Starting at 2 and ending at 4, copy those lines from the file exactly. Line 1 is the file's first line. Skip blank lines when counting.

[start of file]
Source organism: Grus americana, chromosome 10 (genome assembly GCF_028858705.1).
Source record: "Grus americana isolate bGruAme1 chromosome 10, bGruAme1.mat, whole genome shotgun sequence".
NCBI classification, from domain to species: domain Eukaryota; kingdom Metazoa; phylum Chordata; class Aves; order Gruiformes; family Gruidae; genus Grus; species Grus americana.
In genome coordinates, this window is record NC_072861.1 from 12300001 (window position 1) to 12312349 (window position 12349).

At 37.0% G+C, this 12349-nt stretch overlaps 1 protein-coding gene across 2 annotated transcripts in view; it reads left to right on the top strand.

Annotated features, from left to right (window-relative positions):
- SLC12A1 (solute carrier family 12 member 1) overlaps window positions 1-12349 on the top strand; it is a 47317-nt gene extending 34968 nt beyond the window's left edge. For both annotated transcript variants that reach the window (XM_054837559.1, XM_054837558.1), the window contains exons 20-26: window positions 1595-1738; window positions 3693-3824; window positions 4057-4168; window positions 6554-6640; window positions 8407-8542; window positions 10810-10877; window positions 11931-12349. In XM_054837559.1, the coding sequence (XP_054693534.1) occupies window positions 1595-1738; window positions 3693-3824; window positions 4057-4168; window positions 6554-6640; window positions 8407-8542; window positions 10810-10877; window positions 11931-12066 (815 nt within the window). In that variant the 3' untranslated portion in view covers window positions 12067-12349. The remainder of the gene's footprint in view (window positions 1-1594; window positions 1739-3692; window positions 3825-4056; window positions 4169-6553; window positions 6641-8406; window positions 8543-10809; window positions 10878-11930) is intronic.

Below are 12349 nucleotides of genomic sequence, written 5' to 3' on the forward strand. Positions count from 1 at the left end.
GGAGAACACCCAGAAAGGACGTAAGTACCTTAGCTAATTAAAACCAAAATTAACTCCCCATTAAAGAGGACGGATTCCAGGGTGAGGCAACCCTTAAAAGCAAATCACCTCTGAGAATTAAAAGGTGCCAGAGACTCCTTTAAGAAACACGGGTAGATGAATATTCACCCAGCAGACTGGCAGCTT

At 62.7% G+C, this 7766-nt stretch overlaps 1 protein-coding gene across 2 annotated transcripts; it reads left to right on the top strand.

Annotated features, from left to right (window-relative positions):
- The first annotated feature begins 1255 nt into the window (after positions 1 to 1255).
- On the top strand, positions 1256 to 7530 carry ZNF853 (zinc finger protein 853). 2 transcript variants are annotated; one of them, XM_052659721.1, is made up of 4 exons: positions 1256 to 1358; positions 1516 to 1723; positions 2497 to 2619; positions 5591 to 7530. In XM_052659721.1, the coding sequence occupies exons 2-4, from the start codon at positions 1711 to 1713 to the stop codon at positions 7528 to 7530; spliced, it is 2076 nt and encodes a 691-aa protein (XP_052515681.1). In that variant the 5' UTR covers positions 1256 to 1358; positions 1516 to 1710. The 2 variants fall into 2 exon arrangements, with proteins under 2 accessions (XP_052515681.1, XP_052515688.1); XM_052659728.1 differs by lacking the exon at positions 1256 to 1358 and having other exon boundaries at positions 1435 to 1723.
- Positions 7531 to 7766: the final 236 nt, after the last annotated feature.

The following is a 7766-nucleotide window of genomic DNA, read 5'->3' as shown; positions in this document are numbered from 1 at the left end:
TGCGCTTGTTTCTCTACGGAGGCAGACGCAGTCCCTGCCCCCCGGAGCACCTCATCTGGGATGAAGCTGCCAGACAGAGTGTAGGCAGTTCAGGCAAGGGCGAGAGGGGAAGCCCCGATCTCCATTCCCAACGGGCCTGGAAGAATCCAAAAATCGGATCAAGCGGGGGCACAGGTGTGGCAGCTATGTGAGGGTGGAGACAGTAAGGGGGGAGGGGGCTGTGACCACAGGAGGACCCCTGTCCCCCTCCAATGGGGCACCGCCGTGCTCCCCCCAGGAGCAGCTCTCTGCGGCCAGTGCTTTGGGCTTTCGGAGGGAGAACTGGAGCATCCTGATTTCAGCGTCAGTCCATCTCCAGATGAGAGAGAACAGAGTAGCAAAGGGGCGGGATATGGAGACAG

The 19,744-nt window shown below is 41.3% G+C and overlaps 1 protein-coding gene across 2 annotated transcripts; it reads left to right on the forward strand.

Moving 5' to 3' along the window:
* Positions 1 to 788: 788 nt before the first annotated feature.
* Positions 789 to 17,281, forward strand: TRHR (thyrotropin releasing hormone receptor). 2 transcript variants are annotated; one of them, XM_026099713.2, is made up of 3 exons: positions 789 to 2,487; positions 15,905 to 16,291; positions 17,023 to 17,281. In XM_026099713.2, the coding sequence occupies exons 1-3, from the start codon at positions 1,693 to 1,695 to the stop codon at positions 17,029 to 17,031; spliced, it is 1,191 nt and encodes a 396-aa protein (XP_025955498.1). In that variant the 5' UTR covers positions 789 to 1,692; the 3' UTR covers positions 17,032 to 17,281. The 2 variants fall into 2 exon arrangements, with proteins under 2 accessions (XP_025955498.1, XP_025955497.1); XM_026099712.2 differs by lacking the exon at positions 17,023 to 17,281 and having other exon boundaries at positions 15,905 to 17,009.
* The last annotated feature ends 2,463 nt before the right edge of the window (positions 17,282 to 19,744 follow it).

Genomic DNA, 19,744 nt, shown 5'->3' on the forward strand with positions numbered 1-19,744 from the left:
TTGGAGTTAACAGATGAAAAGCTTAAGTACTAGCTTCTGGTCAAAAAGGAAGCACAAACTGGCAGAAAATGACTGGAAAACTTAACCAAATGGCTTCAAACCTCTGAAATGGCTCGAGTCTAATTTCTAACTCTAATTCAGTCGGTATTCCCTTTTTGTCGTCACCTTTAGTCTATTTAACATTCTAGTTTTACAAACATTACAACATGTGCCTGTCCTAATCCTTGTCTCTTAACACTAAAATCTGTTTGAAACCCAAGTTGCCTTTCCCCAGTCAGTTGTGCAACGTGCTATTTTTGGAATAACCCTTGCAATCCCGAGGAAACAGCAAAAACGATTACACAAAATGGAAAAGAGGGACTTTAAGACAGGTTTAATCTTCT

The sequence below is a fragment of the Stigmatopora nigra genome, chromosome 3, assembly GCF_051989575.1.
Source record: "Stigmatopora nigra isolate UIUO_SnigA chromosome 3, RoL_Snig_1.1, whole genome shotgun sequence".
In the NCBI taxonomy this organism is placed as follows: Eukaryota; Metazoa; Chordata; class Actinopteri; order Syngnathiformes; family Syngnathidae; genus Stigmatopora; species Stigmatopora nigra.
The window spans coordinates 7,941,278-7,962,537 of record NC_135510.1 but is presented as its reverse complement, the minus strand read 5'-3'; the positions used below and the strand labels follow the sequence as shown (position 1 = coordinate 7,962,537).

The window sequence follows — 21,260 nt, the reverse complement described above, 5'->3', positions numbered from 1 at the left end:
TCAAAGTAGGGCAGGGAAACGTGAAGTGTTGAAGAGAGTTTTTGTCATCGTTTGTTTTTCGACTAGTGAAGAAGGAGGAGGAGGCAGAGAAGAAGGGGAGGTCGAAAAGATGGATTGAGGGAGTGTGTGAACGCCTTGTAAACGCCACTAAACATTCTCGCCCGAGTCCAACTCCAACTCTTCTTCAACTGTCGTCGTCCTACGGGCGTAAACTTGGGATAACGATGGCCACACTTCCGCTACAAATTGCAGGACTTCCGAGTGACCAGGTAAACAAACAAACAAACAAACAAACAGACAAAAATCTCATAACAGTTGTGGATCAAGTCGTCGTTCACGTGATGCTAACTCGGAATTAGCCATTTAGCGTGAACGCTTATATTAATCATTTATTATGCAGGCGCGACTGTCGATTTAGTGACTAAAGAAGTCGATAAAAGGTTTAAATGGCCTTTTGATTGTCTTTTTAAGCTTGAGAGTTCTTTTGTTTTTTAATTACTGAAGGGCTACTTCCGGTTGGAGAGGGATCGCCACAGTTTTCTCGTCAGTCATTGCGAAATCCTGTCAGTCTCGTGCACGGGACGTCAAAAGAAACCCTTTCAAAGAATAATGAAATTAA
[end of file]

Source record: "Grus americana isolate bGruAme1 chromosome 10, bGruAme1.mat, whole genome shotgun sequence".
NCBI classification, from domain to species: domain Eukaryota; kingdom Metazoa; phylum Chordata; class Aves; order Gruiformes; family Gruidae; genus Grus; species Grus americana.
In genome coordinates, this window is record NC_072861.1 from 12300001 (window position 1) to 12312349 (window position 12349).